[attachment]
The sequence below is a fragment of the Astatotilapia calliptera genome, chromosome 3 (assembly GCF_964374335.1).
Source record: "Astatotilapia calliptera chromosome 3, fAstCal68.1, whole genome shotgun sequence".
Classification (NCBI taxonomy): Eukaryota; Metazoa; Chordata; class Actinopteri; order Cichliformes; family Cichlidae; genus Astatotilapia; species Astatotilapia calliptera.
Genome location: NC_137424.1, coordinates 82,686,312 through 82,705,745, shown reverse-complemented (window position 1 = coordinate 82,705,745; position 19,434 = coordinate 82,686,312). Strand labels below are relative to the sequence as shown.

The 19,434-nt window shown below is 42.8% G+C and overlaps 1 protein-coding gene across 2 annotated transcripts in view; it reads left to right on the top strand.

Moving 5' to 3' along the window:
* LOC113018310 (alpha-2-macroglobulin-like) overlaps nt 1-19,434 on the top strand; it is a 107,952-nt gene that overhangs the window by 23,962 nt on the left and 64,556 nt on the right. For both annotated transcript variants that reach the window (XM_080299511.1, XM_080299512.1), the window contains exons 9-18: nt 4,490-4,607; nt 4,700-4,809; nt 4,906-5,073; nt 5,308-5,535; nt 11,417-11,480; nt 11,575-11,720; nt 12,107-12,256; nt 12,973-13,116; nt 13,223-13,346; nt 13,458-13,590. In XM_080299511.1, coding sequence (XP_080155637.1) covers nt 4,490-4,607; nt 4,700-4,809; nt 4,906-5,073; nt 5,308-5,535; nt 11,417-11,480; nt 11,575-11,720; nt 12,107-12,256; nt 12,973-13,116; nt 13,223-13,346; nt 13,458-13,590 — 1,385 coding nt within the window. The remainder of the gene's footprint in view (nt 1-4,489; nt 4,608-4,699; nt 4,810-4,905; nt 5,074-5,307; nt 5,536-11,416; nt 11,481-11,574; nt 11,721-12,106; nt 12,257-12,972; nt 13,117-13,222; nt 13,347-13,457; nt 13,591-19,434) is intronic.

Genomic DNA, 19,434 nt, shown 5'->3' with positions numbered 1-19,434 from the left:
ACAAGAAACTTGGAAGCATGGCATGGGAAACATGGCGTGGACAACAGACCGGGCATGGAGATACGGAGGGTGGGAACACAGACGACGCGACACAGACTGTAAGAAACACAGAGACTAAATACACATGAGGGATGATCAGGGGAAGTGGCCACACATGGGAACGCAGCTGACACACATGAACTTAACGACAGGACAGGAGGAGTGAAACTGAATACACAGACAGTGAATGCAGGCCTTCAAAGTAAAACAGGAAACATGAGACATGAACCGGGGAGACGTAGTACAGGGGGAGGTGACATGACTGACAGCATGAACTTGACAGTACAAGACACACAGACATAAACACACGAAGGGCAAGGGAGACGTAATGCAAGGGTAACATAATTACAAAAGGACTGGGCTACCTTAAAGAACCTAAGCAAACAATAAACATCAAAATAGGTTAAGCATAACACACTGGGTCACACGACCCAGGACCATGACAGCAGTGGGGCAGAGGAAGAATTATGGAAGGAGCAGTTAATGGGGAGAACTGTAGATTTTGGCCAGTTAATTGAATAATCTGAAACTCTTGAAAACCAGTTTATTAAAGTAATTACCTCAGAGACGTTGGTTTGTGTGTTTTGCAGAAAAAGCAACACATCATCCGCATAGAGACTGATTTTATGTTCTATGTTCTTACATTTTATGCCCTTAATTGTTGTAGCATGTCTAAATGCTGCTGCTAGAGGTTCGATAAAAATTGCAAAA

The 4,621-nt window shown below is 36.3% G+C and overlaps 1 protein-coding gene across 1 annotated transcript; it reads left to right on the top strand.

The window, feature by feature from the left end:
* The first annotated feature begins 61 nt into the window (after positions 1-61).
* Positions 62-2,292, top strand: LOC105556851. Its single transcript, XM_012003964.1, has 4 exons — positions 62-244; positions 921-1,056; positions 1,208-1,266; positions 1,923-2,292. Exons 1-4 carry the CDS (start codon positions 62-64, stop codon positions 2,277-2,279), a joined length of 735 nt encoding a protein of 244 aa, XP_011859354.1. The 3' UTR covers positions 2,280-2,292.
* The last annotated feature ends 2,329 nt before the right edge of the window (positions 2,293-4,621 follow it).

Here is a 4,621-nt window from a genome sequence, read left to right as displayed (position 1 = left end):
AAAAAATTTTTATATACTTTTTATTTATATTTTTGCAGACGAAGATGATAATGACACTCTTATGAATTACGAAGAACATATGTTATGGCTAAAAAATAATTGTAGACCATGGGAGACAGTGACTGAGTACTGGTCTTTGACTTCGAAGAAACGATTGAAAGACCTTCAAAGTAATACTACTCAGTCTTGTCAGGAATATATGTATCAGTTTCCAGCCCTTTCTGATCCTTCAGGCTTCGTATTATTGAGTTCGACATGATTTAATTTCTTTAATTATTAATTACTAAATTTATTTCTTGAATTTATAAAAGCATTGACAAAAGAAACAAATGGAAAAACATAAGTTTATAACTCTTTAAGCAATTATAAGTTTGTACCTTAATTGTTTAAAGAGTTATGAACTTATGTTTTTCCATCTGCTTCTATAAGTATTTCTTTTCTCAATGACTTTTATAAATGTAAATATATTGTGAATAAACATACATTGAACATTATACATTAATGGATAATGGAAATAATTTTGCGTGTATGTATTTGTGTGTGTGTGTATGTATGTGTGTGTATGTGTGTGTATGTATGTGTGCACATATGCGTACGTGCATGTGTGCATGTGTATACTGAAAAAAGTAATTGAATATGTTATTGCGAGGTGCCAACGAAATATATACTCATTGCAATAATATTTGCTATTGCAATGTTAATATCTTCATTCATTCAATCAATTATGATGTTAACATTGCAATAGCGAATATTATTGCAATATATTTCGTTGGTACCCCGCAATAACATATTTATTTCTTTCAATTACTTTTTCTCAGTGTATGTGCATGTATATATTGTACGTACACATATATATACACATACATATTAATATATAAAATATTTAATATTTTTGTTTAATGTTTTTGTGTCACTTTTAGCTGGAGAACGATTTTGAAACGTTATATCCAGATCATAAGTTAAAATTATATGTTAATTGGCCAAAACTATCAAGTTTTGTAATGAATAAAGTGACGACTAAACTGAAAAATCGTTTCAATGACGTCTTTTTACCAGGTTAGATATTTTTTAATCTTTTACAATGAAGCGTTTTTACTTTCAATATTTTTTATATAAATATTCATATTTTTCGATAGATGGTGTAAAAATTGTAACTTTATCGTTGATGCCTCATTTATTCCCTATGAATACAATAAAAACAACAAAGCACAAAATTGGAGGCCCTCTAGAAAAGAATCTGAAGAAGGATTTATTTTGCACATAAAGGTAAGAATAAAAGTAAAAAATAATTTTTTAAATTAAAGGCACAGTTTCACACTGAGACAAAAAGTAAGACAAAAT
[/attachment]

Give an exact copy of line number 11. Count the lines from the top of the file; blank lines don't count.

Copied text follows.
The window, feature by feature from the left end: